We’ve all used Microsoft Office Word, whether for writing papers in school, drafting up memos at work or creating fliers speckled with Word Art.
If your list of necessary text editor features consists of fiddling with fonts, adjusting margins and changing your justification, you have no idea what you’re missing.
Microsoft Word comes packed with all sorts of awesome features that allow you to take your doc game to the next level, as long as you know how to take advantage of them.
The following is just a smattering of all the Word features you didn’t know you needed:
1. Changing selection preferences
Right off the bat, before you even start writing, ask yourself if you want Word to automatically select entire words when you make click-and-drag selections. Word has this feature turned on as a default when you start up, which can prove to be a bit annoying when you want to select and change a portion of a word instead of the whole thing.
To change this option, under the Preferences menu, go to the Edit section and uncheck the box next to “Select entire word when selecting text.”
2. Turn off or customize AutoCorrect
The next thing you should do is decide whether you want AutoCorrect on. If you’re writing about a topic with some unique words, AutoCorrect can be a pain in the ass, and sometimes you won’t even notice the corrections happening as you type. By default, Word has AutoCorrect turned on. To change this, under the Preferences menu, select AutoCorrect to see and adjust the settings for everything Word AutoCorrects.
Some features are helpful, like automatically formatting fractions, turning text into hyperlinks, or capitalizing days or the first words of sentences. You can also add in your own AutoCorrect macros, which is especially helpful if you are repeatedly typing words with special characters or long phrases. For example, if you don’t want to have to correctly type Pokémon over and over again with the accented "e," you can set a macro in AutoCorrect so Word replaces Pokemon with Pokémon as you type.
3. Find out how well you write (technically)
Most people already know about the spelling and grammar checks in Word, but the program can also score you on the complexity of your writing. Before you perform a spelling and grammar check, make sure you have the boxes checked for “Check Grammar with Spelling” and “Show Readability Statistics” in your Preferences.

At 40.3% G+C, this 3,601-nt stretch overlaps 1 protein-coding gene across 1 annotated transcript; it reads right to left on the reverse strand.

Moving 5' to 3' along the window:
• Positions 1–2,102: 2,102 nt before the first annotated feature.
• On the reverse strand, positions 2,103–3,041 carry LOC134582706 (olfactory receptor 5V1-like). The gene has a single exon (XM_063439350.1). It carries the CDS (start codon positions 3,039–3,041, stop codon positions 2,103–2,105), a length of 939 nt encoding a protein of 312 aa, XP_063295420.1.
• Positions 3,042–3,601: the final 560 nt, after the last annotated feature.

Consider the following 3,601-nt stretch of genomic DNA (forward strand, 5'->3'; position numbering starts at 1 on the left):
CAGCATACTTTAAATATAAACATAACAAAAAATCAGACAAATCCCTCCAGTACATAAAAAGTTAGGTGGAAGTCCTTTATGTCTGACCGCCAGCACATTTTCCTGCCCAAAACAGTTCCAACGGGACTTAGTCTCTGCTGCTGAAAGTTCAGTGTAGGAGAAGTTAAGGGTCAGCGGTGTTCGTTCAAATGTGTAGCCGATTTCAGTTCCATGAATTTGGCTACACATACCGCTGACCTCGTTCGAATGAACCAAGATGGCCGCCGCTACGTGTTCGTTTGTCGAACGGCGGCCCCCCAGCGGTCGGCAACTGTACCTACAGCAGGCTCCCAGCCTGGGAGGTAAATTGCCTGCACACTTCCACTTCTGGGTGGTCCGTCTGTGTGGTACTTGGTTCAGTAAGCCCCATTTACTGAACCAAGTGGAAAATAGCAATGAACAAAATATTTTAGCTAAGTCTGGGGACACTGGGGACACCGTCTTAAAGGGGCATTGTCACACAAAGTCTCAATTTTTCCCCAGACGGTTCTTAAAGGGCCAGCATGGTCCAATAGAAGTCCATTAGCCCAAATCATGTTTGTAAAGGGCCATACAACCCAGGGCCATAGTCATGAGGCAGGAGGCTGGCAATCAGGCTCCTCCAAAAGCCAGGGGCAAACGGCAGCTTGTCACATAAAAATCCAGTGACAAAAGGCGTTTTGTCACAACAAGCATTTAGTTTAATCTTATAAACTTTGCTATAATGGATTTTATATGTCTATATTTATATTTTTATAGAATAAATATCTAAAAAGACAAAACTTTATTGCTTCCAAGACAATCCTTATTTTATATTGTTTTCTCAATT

When you perform a spelling and grammar check on your document or on a selection of text, either correct or don’t correct any possible errors and then hit "ok" on the dialogue box to bring up your readability statistics.
This window gives you a breakdown of your word count, words per sentence and your readability scores. The first number, which will be between zero to 100, is based on the Flesch Reading Ease test, zero being the most difficult to read and 100 being the easiest. Word suggests hitting between 60 and 70. The second number, between zero and 10, is based on the Flesch-Kincaid Grade Level, which is designed to give you an idea of how your writing stacks up against U.S. school grade reading levels. Word suggests aiming for between seven and eight.
You can see the breakdown of these complexity and reading level formulas here.
4. Seeing changes and edits
Microsoft Word allows you to easily give electronic feedback, allowing you to take a digital red pen to any document. By turning on Track Changes under the Review tab, you can view exactly what changes were made to the document at what time and who made them.
5. Leaving comments and suggestions
If instead of making changes you want to make suggestions, you can highlight a part of the text and go to Insert and select Comment. This will place a comment over that area of text, and you can write anything you want in there. You can also comment on comments, allowing you to write more or respond to someone else's comment.
6. Write wherever you want without text boxes
If you’re into odd formatting, whether working on the structure of your free form poetry or just want to mix things up a bit, Word allows you to easily write wherever you want on a document without needing to create a text box. Just double-click on any blank part of your document and Word will start a line and place your cursor there.
7. Change capitalization
When you’re blazing through a paper before deadline with your eyes on your keyboard, you might not notice that you’ve accidentally hit Caps Lock and just wrote 15 screaming lines of capitalized text. Instead of deleting everything, you can highlight the text and go to the Home tab and feather down the “A a” button and select which capitalization option you want.
8. Easily create citations
For all the students and researchers out there, creating a bibliography is the last thing you want to do when you finish your paper. For your works cited page, Word has a solution for you. Under the Document Elements tab, click the Manage button in the References section, then select the second button in that menu to see your citations. To add a citation, click the plus button.
For the 2016 Office Suite version of Word, go the the References tab and click Insert Citation and plug in the data for your source and Word will automatically put it all together in APA format.
|Find "Insert Citation" under the Reference tab.|
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